Green Spotted Puffer Tank Help Help

Discussion in 'Puffers' started by ghostomelon, May 27, 2018.

  1. ghostomelon

    ghostomelonNew MemberMember

    I'm not exactly new to keeping fish, but I would consider myself a beginner
    I am having trouble with my newest tank set up. I will describe my conditions as best I can but I would greatly appreciate some advice.

    I recently had several ghost shrimp, three mollies and a dwarf gourami in a 10 gallon tank for quite a while. Suddenly, my gourami died and so did one of my mollies. Sensing something was wrong, I quickly did a water change (thinking that it could be an ammonia spike). While I was changing the water, I realized that the gravel was full of muck underneath. It was probably making the water disgusting.

    I recently came upon a larger tank. I think it's a 20 gallon tall [photo included]. I covered the bottom in pool filter sand, put in some of the water from the old 10 gallon, moved the filter to the new tank and filled it up the rest of the way. I conditioned the water, of course. There is a little bit if aquarium salt in the water as well.

    I now have a very small 1/2" green spotted puffer from Wal-Mart. I know that Walmart sells sick fish sometimes, but all of his tank mates were starving to death and I wanted him to have at least some chance at life. There is also a Wal-Mart violet goby in this tank. I plan on slowly changing the water to brackish after the puffer puts on some weight.

    As of yesterday, the mollies were visibly shimmying. My research says that this is a symptom of bad water quality. My puffer has been swimming the walls of his tank. He doesn't look frantic, but he has not eaten any frozen bloodworms today, like he was yesterday.

    In light of this, I went to Wal-Mart again and got test strips, along with Tetra SafeStart. The strips revealed that my nitrate and nitrite levels are safe, my water is soft, the alkalinity is "high" and my pH is.... 8.4! Alkaline!

    So I added the entire bottle of SafeStart to boost the ammonia eating bacteria in the tank. I figured that wasn't going to help the pH though, so I went back to Wal-Mart and got Tetra Easy Balance. I medicated the tank and waited a few hours. My black Molly is still visibly thrashing. The other two do it occasionally, but he is by far the most sensitive.

    Does anybody have further advice for me? I could really use it as I've never had a fish as advanced as a Puffer or Goby before. I am afraid that I might tip the water to the point of no return if I overfeed them bloodworms even a little bit.

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  2. bryangar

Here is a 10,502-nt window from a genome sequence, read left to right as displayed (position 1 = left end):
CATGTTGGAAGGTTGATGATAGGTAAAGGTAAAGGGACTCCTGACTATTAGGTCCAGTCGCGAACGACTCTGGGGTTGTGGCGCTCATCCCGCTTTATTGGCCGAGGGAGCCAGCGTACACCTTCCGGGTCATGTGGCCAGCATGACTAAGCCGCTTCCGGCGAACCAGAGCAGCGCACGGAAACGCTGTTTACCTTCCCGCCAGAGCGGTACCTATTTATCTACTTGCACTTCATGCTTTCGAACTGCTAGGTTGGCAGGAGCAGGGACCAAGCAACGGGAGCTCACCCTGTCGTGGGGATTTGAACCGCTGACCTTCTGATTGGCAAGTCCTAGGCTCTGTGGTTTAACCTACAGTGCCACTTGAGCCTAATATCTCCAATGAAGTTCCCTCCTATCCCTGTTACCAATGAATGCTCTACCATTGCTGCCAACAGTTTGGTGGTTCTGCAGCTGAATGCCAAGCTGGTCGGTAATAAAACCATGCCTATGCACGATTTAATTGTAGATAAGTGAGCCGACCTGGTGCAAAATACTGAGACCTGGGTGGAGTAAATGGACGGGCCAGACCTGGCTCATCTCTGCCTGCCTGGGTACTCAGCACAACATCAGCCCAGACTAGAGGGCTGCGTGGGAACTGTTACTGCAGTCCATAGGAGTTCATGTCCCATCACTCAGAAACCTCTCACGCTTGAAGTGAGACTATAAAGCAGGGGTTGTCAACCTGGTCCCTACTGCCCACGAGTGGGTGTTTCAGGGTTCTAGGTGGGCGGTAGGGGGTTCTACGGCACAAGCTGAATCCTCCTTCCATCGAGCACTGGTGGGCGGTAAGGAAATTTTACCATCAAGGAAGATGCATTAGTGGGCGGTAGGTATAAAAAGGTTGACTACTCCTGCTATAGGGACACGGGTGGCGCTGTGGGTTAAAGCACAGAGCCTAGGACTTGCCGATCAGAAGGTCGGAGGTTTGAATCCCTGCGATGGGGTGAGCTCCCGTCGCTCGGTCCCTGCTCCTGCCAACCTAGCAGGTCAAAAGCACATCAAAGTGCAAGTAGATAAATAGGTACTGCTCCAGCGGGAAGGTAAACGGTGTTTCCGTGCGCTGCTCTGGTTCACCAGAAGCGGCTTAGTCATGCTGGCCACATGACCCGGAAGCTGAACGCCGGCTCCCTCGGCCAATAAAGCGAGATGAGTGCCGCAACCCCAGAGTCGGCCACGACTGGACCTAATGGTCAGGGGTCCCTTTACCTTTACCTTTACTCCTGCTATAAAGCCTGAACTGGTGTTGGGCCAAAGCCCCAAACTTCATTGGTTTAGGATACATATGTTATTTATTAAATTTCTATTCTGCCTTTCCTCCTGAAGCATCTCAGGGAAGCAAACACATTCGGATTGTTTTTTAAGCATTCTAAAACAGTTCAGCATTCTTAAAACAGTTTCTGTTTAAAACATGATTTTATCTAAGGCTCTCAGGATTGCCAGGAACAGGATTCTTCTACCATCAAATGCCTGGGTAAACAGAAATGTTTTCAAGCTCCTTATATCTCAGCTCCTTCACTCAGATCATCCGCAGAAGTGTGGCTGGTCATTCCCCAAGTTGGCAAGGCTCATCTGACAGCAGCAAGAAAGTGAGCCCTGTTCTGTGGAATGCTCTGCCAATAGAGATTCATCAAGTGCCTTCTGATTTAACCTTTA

bryangarWell Known MemberMember

    Hi there,

    To start off, the puffers they sell at walmart are still young so they can live in freshwater for another few months. They eventually will need a massive tank and full saltwater once they’re adults. The goby is brackish water and will most likely get picked on by the gsp. Puffers need snails in their diet to prevent their beak from growing too sharp and preventing them from being able to eat. I’d recommend getting a snail breeding tank. Feeding bloodworms as a staple diet is bad for the fish. It’s more than half protein and will cause most fish to become obese if feed everyday.

    Ideally, you’d want a 30 gallon to place the mollies in and although the puffer can live in the 20 gallon for a while it’ll eventually grow up to 6-7 inches so a 55 gallon would be needed to fit his needs.

    When you say the nitrates and nitrites were safe,what were they exactly? Nitrites over 0 is never safe. Also what is your ammonia? I’m guessing you didn’t cycled the tank? TTS only jump starts the cycle, you will still have an ammonia and nitrite spike unless you do daily water changes.
    Glass surfing is usually a sign of boredom, IME.
    Since puffers are really curious creatures, it’s recommended to have alot of foliage for him to explore and hide in.

    Your Ph is really high but most fish can adapt to lots of parameters. It’s best not to play with the parameters. It’s better to have a stable Ph than a Ph that is constantly fluctuating.

    As Thrashing do you mean darting? This is due to ammonia exposure. Do a 50% water change immediately and keep doing them daily until your tank reads Ammonia/Nitrite: 0 Nitrate: 5-20
    You will eventually have to cycle your tank again because freshwater bacteria won’t be able to survive in brackish water.
  3. OP

    ghostomelonNew MemberMember

    I am aware of all of this... I have a 75 tank that the puffer will eventually go in. I will soon have a bladder/pond snail breeding tank because I do want him to have a healthy diet. I also plan on feeding him live brine shrimp and ghost shrimp, fiddled crabs and clam on the half shell when he is older.

    The nitrate level is 20 and the nitrite level is 0. I just learned that mollies actually prefer hard water. Mine is soft. Hmmm...

    No, I did not cycle the tank. I know I should have done that, but I got startle my several of my fish (three or four) dropping dead in the old tank. I didn't know that my gravel needed vaccumed at the time, so I figured that was the problem. I tried to make the water a little safer in the new tank by putting some of the old water in there, mixing it with new conditioned water and the jump start. I have also been doing daily water changes of about 10-20%

    As for the glass surfing, he has four different shelters to hide in. I showed pictures. You think I should put more decor inside?

    Yes, the fish are swimming normally and then suddenly seem to wiggle a bit, toss their heads and dart. I figured it's the shimmies. However, my nitrite already reads 0 and my nitrate is 5. I don't ha e ammonia strips. Should I still do a 50% water change or will that make the ph fluctuate? I was trying to avoid that since I just added the SafeStart and Easy Balance.

  4. OP

    ghostomelonNew MemberMember

    Thank you for the response, by the way. It seems that nobody else has the knowledge or perhaps time to explain this to me.
  5. bryangar